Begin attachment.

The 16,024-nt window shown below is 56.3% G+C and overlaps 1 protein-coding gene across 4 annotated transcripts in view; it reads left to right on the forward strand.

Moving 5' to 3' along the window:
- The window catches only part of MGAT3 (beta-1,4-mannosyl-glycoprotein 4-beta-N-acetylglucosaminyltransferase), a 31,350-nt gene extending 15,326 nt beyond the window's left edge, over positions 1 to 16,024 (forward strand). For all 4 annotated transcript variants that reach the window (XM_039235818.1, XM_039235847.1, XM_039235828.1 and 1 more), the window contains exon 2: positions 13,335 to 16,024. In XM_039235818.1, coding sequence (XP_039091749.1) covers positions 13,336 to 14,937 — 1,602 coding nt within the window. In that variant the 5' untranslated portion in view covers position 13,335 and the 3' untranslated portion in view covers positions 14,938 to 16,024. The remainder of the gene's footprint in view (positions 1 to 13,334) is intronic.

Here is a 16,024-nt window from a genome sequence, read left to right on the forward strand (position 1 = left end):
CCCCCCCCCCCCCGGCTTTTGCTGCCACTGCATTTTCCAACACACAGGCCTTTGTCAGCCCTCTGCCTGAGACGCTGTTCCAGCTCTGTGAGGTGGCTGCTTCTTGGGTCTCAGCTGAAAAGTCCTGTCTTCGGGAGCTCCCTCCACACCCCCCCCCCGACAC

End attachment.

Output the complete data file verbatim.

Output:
The 16,024-nt window shown below is 56.3% G+C and overlaps 1 protein-coding gene across 4 annotated transcripts in view; it reads left to right on the forward strand.

Moving 5' to 3' along the window:
- The window catches only part of MGAT3 (beta-1,4-mannosyl-glycoprotein 4-beta-N-acetylglucosaminyltransferase), a 31,350-nt gene extending 15,326 nt beyond the window's left edge, over positions 1 to 16,024 (forward strand). For all 4 annotated transcript variants that reach the window (XM_039235818.1, XM_039235847.1, XM_039235828.1 and 1 more), the window contains exon 2: positions 13,335 to 16,024. In XM_039235818.1, coding sequence (XP_039091749.1) covers positions 13,336 to 14,937 — 1,602 coding nt within the window. In that variant the 5' untranslated portion in view covers position 13,335 and the 3' untranslated portion in view covers positions 14,938 to 16,024. The remainder of the gene's footprint in view (positions 1 to 13,334) is intronic.

Here is a 16,024-nt window from a genome sequence, read left to right on the forward strand (position 1 = left end):
CCCCCCCCCCCCCGGCTTTTGCTGCCACTGCATTTTCCAACACACAGGCCTTTGTCAGCCCTCTGCCTGAGACGCTGTTCCAGCTCTGTGAGGTGGCTGCTTCTTGGGTCTCAGCTGAAAAGTCCTGTCTTCGGGAGCTCCCTCCACACCCCCCCCCCGACAC